According to research firms, its estimated that about half of corporate PCs arent powerful enough to run the forthcoming operating system. This is great news for the video card and memory industries!
Among the major requirements of Vista, compared with Windows XP or 2000, is a graphics card that supports Vistas user interface and visual enhancements, which include translucent window frames and task bar, real-time thumbnail previews and task switching, enhanced transitional effects and animations.
While these features within Aero wont be important for many companies, other improvements in the UI will, such as better window stability, smoother screen drawing and interface scaling. In addition, computers will need at least 1GB of RAM to run Vista, and an additional 512MB if companies plan to use PC virtualization during the migration to run an older OS and Vista simultaneously.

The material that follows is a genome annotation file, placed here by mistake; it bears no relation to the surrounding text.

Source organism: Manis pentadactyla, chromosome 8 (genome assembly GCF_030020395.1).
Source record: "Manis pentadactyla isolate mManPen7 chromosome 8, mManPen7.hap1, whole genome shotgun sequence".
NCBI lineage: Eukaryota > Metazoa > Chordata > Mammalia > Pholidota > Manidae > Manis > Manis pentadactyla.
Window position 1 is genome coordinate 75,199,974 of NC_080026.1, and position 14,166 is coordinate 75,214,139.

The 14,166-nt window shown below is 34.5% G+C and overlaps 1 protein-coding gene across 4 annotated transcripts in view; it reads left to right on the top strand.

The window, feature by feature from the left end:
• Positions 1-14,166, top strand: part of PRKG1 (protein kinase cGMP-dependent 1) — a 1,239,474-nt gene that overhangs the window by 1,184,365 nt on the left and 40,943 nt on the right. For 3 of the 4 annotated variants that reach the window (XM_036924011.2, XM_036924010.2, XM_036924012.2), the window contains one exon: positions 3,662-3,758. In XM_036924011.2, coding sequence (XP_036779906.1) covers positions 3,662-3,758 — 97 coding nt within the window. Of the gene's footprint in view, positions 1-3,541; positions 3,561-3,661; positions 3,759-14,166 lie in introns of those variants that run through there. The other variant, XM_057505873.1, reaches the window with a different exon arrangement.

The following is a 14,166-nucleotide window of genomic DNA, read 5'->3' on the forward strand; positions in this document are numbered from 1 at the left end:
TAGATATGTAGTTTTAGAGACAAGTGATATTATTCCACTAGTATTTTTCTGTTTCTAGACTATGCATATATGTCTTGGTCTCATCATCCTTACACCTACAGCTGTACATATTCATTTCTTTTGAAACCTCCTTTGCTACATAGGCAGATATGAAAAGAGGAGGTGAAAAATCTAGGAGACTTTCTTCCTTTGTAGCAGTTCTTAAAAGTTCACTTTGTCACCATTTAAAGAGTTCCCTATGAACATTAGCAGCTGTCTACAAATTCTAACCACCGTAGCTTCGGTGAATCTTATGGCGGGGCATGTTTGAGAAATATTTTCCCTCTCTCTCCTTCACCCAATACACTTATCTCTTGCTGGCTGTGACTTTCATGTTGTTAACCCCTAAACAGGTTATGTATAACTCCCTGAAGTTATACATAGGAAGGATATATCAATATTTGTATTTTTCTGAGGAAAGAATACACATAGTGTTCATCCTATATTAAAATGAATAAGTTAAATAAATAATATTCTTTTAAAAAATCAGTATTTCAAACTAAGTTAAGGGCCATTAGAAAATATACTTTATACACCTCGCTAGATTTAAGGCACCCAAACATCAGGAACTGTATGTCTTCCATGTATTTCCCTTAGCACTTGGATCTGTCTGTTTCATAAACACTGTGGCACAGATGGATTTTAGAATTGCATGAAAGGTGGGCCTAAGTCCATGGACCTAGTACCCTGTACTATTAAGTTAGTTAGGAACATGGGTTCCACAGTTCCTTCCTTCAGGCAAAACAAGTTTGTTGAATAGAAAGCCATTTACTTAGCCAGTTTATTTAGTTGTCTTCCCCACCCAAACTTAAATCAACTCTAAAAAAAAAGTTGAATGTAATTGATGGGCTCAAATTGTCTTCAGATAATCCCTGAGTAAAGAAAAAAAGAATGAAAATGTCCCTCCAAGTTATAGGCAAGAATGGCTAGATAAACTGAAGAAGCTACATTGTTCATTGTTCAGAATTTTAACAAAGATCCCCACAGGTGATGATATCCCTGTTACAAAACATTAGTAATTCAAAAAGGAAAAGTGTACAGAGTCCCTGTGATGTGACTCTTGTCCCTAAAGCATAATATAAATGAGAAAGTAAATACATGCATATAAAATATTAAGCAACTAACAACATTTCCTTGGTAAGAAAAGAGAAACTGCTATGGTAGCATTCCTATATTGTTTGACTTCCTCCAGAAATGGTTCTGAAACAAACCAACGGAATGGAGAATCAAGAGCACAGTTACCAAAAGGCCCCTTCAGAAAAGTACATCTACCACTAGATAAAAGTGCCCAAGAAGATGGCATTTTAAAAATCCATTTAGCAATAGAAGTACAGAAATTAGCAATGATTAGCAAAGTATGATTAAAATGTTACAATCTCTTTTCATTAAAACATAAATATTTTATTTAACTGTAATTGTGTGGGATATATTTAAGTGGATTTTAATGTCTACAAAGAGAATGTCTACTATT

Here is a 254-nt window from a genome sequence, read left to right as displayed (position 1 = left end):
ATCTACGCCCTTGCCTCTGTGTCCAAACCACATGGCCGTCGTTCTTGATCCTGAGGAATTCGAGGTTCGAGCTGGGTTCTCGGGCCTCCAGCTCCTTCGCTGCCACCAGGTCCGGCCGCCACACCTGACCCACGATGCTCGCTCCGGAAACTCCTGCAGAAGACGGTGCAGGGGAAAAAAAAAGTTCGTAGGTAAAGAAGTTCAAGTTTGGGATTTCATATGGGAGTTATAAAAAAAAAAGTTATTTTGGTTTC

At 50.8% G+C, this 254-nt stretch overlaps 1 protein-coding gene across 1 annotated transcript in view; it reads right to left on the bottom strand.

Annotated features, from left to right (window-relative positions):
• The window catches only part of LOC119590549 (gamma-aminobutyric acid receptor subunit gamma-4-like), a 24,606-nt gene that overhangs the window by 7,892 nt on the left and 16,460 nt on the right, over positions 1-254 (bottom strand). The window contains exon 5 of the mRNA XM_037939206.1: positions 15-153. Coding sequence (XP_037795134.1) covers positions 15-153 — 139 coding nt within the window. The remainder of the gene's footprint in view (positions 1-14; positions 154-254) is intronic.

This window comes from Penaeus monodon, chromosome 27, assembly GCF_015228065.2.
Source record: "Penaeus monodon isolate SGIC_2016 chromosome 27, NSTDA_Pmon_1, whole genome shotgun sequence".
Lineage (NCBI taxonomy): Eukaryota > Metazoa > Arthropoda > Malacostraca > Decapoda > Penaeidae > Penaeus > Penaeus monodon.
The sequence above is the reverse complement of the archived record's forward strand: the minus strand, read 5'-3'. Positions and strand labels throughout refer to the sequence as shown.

In terms of major upgrades, Vista is comparable to Windows 2000. Windows XP, which fell in between the two, was considered a far less radical change. Both 2000 and Vista are what would be termed major upgrades, while XP was a minor release. As to whether companies can expect a bigger, more costly hassle in moving to Vista than it was to 2000, its too soon to tell, based on the beta versions of Vista released by Microsoft.
While Vista is scheduled to ship early next year, another delay is always possible, so companies that have skipped XP and are still running 2000 should start planning now to move quickly when Vista is ready.
For more information on Windows Vista visit www.microsoft.com/Windowsvista/may_magazine_71.indd